Ali Miharbi (MFA ’10) was the Kinetic Imaging program’s second MFA student and first international grad student, joining us from Turkey. Miharbi recently spoke with VCUarts about the appeals of VCU’s KI MFA program as an international artist and experiences with exhibiting on a global scale.
VCUarts: You attended VCU as an international student, coming from Turkey. What made you decide to come back to the US for grad school and what made you choose KI at VCU?
Miharbi: The way I heard about the program was a coincidence: I was in Mexico City attending a new media exhibition/conference, “Computer Art Congress”, and there I heard about the then newly opened KI MFA program from Semi Ryu from VCU, who was also showing her work and giving a talk at the conference. Later, I also had a chance to visit the campus and the department, so I had a good idea about the school and the program before I applied.
VCUarts: What has changed about your practice or the work that you make since you graduated from VCU?
Miharbi: It’s been a long time since I graduated and my interests did shift a bit, but in a way that it’s more like a smooth transition. Back then, the idea and relevance to current discussions on techno-culture was my main interest, later the themes I work on became more general and material, and medium itself became more important, for example I became more and more involved with sound; but this is really a generalization and my approach can vary from project to project.
“The Whisper,” by Ali Miharbi. Acoustic resonators, pneumatic equipment, custom electronics, 2016.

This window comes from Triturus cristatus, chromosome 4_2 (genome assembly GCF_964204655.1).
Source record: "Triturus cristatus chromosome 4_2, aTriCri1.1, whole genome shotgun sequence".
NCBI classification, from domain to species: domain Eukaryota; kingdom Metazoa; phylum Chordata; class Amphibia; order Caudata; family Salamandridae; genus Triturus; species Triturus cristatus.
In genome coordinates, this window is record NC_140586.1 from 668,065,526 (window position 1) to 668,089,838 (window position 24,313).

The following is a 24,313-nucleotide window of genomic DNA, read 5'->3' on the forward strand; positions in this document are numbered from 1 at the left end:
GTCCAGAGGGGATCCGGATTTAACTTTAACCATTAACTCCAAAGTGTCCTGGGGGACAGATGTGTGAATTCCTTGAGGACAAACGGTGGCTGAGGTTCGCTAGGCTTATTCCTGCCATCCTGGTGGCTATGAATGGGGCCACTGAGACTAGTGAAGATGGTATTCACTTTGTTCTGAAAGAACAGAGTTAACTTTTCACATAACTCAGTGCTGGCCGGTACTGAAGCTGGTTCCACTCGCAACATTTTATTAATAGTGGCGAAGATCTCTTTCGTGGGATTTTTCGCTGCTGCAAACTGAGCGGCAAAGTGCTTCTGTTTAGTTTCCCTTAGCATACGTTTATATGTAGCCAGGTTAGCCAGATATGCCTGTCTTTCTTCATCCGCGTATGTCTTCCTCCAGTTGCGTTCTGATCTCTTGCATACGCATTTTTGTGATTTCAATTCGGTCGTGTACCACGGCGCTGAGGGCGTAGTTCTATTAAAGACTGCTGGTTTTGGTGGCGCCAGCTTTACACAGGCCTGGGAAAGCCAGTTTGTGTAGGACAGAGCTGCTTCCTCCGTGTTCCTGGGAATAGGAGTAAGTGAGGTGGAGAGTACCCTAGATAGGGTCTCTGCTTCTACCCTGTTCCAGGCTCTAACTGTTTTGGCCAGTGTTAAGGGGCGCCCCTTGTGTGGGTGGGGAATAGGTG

VCUarts: Having exhibited your work in Turkey, the US, and Mexico, to name a few places, how did you break into showing your work on an international scale? Can you speak some about your experiences with exhibiting your work internationally?
Miharbi: The way I first started to exhibit internationally was by applying to open calls and finding events where the themes of my work matched theirs. Later, as I showed more and more works, I started to get invitations to exhibitions abroad.
VCUarts: What’s something you’ve worked on recently that you’re particularly proud of?
Miharbi: That’s a difficult question because when I look back at previous work, I almost always find something that I could have done differently. That’s maybe a good thing since it shows that the way I work is slowly but continually evolving. Having said that, I can think of “Séance” (2011), a work which is not recent at all, but I still show it in different variations adapting it to the context and architecture of different venues. Also there have been works that helped me to break out of my comfort zone, such as the project “Wind Organ” (2017) which was an outdoor installation in the gardens of Horniman Museum, a museum that focuses on musical instruments, natural history and anthropology in South London, and gave me the opportunity to show work to an audience outside of the usual art scene, including children, so this was a very different and beneficial experience for me.
“Séance” by Ali Miharbi. Solenoids, custom hardware and software, Internet connection, 2011.
VCUarts: Do you have any advice for current KI students?
Miharbi: After graduation, the process of applying for open calls and residencies was frustrating for me because rejections can be demoralizing. My suggestion is not to get discouraged if rejected, even if they are many times in a sequence. By time, they will learn both how to present their work, what to include and emphasize in a specific application and also to recognize where to apply and where to avoid, and of course all of this while keeping to create more work and move forward.
Visit Miharbi’s website to view more of his work.